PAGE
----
The well-known “culture wars” clash in the United States between civil society actors has now gone transnational. Political science scholarship has long detailed how liberal human rights non-governmental organizations (NGOs) engage in extensive national and transnational activity in support of their ideals. More recently, US conservative groups (including faith-based NGOs) have begun to emulate these strategies, in particular promoting their convictions by engaging in transnational advocacy. NGOs thus face off against each other politically across the globe. Less well known is the extent to which these culture wars are conducted in courts, using conflicting interpretations of human rights law. Many of the same protag onists, particularly NGOs that find themselves against each other in US courts, now find new litigation opportunities abroad in which to fight their battles. These developments, and their implications, are the focus of this article. In particular, the extent to which US faith-based NGOs have leveraged the experience gained transnationally to use international and foreign jurisprudence in interventions before the US Supreme Court is assessed.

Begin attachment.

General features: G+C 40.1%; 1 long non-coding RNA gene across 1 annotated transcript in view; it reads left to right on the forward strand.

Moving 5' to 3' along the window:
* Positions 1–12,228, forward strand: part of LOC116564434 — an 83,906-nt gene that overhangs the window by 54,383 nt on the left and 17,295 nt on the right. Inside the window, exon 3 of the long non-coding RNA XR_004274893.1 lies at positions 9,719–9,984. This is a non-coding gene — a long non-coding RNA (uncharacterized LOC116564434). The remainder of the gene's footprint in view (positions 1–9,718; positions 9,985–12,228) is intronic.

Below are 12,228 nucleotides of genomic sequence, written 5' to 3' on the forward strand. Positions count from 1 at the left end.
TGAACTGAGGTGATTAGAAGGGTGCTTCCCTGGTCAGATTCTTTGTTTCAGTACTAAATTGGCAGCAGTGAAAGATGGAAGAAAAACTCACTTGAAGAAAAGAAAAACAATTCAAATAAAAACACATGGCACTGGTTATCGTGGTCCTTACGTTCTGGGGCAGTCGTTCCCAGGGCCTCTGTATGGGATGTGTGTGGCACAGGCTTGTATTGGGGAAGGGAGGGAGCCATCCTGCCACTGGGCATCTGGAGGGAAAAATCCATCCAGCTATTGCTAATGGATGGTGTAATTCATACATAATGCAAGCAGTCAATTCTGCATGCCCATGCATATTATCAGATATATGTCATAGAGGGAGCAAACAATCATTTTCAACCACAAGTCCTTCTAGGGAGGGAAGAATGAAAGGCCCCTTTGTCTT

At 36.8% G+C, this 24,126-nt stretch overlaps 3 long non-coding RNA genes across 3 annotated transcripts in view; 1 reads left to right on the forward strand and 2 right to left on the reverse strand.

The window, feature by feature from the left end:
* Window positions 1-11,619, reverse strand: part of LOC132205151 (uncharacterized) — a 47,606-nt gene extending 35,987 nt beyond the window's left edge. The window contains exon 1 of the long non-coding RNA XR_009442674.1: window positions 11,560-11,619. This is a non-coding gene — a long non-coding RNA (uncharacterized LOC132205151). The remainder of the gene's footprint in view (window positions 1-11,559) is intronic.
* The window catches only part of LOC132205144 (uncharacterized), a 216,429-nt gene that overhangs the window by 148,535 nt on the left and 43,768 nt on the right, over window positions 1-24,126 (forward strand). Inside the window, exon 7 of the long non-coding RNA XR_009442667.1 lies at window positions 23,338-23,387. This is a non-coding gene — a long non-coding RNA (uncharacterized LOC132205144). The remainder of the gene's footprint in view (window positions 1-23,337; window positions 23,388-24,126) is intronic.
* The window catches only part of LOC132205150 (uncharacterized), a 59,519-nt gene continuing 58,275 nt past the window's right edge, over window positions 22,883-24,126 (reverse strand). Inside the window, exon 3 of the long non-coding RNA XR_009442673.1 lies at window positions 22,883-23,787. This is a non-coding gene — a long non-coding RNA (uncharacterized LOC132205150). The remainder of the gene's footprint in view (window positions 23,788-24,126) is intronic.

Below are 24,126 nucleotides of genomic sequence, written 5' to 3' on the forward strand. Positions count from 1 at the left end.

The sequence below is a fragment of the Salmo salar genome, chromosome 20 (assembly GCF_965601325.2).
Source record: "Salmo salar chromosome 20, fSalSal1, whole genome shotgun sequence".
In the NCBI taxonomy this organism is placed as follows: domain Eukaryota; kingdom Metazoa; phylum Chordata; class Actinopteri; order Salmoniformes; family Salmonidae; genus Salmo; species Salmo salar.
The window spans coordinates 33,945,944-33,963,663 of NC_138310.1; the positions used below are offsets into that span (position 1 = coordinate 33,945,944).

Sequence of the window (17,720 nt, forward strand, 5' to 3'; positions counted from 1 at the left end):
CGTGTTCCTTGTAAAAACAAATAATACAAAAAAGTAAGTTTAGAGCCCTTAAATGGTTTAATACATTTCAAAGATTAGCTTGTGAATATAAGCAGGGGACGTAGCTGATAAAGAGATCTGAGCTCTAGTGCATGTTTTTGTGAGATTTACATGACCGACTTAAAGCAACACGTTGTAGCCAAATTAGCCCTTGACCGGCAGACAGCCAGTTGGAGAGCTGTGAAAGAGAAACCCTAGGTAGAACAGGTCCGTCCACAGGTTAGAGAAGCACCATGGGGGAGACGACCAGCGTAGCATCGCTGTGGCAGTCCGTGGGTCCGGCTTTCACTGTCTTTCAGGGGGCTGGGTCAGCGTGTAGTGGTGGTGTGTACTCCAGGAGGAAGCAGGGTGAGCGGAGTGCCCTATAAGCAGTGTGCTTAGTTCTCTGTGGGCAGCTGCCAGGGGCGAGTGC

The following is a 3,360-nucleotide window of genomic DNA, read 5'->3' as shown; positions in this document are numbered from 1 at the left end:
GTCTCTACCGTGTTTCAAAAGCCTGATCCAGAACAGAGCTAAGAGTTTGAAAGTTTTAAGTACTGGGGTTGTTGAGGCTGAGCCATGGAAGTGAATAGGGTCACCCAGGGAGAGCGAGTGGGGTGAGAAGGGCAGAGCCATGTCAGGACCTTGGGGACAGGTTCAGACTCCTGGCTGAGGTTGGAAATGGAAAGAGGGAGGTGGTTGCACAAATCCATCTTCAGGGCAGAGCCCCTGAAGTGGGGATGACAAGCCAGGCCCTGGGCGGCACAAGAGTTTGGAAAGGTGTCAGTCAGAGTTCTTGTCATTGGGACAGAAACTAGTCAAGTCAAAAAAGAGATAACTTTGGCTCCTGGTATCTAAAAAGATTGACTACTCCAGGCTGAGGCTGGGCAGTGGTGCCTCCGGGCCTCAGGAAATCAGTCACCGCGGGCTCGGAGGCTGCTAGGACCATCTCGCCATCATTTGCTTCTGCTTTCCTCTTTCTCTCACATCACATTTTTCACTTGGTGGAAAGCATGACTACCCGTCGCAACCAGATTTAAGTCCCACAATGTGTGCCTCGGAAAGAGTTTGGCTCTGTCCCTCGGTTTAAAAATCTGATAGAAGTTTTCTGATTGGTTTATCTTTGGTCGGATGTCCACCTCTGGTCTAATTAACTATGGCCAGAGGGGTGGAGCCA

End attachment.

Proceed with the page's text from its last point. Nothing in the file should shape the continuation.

"Transnational Culture Wars"
International Journal of Constitutional Law